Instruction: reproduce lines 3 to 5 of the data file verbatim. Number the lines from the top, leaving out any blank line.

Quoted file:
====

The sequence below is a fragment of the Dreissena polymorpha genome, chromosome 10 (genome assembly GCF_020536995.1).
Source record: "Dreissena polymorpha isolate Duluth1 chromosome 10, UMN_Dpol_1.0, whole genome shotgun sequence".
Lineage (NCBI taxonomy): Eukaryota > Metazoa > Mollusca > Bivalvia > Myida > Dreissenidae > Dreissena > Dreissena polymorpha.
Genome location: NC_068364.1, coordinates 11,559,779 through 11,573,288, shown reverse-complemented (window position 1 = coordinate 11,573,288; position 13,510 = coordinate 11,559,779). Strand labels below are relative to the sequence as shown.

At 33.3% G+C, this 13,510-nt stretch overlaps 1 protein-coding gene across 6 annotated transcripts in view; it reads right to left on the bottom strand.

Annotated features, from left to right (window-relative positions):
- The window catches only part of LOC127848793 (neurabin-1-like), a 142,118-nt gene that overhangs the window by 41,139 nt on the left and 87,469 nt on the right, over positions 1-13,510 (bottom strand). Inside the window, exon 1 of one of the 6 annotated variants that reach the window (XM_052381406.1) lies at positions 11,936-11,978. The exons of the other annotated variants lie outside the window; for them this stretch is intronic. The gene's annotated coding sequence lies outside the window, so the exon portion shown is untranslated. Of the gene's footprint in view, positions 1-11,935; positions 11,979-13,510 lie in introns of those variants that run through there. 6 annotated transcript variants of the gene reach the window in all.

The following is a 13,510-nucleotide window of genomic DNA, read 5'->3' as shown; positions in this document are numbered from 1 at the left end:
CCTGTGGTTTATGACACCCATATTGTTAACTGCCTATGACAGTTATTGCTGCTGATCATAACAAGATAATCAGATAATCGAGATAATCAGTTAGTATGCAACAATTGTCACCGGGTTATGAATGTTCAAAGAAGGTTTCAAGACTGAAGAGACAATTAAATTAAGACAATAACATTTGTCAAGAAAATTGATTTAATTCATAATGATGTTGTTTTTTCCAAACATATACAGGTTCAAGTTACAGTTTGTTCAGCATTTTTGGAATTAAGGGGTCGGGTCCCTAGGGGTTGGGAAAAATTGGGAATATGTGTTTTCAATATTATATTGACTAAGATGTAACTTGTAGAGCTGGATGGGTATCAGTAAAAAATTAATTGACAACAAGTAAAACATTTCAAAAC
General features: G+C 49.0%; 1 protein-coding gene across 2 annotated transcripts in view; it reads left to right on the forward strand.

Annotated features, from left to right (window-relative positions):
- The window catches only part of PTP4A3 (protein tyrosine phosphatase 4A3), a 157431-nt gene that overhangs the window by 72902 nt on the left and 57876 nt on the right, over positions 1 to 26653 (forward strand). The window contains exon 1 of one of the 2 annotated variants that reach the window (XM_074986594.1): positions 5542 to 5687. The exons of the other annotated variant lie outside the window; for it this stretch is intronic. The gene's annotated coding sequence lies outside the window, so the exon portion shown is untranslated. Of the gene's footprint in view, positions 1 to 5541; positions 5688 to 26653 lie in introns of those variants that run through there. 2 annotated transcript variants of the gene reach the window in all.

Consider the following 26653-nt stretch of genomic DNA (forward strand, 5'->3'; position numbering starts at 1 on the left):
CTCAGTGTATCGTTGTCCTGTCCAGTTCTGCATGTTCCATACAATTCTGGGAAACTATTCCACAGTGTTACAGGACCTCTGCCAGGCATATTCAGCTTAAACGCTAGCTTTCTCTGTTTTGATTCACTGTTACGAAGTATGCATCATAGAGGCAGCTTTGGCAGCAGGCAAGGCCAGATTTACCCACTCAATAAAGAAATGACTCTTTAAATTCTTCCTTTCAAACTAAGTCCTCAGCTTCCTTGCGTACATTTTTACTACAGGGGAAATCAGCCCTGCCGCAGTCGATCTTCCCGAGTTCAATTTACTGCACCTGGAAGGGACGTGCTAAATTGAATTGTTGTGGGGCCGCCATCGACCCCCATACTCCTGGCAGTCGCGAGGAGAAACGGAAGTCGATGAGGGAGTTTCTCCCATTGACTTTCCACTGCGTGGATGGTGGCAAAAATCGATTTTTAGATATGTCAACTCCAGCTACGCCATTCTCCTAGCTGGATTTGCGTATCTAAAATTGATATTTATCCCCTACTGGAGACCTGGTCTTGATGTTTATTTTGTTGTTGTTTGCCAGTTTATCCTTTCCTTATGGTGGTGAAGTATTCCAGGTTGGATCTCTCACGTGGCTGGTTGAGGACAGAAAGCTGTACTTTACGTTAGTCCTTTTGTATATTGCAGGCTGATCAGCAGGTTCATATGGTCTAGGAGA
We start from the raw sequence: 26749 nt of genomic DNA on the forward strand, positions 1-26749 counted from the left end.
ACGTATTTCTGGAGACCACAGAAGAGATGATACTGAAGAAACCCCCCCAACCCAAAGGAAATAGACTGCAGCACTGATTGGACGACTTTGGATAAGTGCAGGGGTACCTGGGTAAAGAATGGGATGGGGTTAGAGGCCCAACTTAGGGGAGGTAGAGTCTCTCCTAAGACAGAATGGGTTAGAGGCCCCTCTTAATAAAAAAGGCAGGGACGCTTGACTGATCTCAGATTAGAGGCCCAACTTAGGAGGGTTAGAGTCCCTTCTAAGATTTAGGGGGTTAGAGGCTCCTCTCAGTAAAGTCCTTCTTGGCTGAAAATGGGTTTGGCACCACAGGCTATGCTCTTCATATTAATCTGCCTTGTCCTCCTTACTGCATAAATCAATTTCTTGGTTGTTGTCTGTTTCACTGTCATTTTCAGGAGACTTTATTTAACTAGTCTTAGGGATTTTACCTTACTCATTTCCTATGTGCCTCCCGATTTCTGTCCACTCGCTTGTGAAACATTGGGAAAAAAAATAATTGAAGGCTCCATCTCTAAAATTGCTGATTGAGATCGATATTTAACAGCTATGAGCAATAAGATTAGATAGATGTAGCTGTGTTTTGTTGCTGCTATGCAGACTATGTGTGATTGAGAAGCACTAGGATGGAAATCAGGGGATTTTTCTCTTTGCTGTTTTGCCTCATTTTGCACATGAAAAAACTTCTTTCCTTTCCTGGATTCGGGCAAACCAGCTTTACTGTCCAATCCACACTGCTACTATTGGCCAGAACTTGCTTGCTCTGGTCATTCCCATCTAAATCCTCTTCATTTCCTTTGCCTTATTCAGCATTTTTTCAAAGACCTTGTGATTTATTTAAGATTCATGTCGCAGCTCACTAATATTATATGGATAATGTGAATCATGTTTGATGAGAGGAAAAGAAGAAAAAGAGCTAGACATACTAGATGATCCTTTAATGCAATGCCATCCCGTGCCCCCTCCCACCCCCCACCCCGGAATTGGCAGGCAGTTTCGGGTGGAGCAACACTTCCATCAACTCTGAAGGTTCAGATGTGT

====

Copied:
Lineage (NCBI taxonomy): Eukaryota > Metazoa > Mollusca > Bivalvia > Myida > Dreissenidae > Dreissena > Dreissena polymorpha.
Genome location: NC_068364.1, coordinates 11,559,779 through 11,573,288, shown reverse-complemented (window position 1 = coordinate 11,573,288; position 13,510 = coordinate 11,559,779). Strand labels below are relative to the sequence as shown.

At 33.3% G+C, this 13,510-nt stretch overlaps 1 protein-coding gene across 6 annotated transcripts in view; it reads right to left on the bottom strand.